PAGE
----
Twenty kilometres of dirt, including three river crossings. In the dark. What for? There was none there. We waited. We went back to the car to get food and water. It had a puncture; we fixed it and returned to the beach. We sat for another hour. It was puzzlingly romantic, the six of us staring out to sea wondering if the turtles would lumber in from the sea. There’s a purity in waiting for animals to visit, not knowing if they’ll come. It engenders humility. A couple of bored guards swung their shotguns from shoulder to shoulder. The soup is supposed to be very good.
We waited some more. Our eyes saw more. Our ears opened up. The surf got brighter and louder. A bobbing torch moved towards us. The guy attached to it led us to a turtle further down. We kept the light off for the first ten minutes. She was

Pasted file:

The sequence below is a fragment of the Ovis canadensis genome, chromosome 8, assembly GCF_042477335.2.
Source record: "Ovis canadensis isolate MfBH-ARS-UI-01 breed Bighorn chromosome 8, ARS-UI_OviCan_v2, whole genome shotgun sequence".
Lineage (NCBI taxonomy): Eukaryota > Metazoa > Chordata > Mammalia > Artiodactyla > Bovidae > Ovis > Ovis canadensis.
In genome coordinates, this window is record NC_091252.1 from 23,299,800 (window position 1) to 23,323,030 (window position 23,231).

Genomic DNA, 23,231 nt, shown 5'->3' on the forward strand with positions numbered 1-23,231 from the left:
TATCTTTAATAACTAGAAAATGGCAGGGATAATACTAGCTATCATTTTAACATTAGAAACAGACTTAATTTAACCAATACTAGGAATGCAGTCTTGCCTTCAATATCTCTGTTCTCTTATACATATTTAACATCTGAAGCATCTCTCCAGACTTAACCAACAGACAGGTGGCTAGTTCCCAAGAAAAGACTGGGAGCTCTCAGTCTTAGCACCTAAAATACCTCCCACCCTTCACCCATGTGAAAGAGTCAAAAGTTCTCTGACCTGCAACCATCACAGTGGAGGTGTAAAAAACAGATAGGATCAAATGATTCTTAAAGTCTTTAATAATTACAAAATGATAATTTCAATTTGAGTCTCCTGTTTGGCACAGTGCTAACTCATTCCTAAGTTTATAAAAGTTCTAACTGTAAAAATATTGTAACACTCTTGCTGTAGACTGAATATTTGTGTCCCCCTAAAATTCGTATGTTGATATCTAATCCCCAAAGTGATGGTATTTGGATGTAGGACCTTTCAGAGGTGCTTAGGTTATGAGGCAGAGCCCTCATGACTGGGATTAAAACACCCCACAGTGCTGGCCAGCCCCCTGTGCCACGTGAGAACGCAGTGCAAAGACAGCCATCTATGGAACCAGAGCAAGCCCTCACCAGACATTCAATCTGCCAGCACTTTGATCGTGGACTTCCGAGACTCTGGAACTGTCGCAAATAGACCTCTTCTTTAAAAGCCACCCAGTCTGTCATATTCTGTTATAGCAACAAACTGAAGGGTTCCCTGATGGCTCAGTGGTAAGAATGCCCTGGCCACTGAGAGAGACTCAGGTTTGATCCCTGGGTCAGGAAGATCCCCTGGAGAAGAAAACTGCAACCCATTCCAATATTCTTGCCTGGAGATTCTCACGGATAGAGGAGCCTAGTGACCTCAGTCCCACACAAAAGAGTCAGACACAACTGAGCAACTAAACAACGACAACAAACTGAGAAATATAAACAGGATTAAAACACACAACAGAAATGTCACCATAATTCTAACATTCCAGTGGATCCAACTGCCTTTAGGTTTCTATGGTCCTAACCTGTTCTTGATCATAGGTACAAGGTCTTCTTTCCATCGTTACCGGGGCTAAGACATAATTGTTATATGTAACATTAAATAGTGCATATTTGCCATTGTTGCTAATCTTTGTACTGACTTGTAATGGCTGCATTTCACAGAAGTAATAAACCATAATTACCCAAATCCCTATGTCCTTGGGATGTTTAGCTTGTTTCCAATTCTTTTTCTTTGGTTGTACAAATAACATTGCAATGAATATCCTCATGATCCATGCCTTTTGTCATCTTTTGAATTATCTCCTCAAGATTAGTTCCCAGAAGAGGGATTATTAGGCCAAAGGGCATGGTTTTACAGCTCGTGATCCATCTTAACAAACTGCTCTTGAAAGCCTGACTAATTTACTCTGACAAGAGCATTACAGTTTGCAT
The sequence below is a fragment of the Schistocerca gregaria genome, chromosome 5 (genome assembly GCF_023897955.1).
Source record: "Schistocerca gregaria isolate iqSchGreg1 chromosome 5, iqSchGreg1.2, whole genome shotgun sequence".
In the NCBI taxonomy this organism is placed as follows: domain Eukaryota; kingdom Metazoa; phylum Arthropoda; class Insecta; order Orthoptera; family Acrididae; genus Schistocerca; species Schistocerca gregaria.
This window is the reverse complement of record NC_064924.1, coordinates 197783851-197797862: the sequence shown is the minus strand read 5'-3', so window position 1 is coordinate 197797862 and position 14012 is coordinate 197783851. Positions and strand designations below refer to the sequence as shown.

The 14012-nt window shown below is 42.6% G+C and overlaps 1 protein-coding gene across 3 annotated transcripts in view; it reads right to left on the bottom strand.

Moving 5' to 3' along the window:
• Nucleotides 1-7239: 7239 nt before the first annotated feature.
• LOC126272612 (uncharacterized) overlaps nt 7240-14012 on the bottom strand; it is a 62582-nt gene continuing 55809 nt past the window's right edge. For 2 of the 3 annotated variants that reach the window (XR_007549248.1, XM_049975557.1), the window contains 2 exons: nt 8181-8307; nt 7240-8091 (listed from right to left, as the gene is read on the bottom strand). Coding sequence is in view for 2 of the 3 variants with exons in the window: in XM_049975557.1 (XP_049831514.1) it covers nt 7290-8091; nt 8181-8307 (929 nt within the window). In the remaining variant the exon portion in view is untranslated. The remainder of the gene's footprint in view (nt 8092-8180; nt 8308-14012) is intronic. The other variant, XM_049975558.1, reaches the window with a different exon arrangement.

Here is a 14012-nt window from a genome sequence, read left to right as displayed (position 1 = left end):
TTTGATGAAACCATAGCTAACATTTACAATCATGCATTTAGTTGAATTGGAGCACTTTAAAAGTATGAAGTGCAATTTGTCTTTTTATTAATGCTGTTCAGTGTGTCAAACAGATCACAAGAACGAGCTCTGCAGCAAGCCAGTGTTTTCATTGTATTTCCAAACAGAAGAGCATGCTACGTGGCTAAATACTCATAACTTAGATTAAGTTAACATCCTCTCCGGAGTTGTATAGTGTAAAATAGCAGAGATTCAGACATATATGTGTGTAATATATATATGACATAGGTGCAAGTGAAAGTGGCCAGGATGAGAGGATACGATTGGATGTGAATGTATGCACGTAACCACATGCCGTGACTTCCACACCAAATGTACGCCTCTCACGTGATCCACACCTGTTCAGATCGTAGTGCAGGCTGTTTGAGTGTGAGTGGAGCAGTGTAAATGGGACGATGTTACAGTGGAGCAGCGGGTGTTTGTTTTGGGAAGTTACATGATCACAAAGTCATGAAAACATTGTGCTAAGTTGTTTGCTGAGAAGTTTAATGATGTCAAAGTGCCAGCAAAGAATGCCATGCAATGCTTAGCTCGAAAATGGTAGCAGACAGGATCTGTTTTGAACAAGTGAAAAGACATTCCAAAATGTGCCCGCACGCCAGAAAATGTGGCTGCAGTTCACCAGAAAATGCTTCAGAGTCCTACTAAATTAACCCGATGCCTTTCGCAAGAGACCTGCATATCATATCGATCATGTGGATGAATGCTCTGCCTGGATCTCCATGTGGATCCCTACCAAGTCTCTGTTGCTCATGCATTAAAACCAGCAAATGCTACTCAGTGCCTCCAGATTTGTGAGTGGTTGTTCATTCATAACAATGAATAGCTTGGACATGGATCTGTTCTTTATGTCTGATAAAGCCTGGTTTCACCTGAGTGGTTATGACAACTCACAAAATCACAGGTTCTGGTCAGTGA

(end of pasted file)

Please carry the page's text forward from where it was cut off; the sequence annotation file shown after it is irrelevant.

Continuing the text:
digging. Once the warden was sure that she was settled, we lit-up the area and huddled around. He scooped up several handfuls from behind her to show the hole she'd been working on. It was about 40cm deep and similarly wide. She was dropping eggs in twos and threes. It was delightful in its own way. The miracle of new life. Enchanting. I don’t know why I was so fascinated. But sometimes a moment just works.
An evening's work.
When she was done she buried her work and jumped up and down to compact the sand. Then the waddle back to the sea began, a Mr Magoo affair lasting ten minutes. You can see why turtles have never taken over the Earth. Our beams followed her out beyond the surf until she dipped and dived down back into her element.
Photos by Didier Martin
See his web site: http://www.ride4kids.t2u.com/
Posted by at 04:52 PM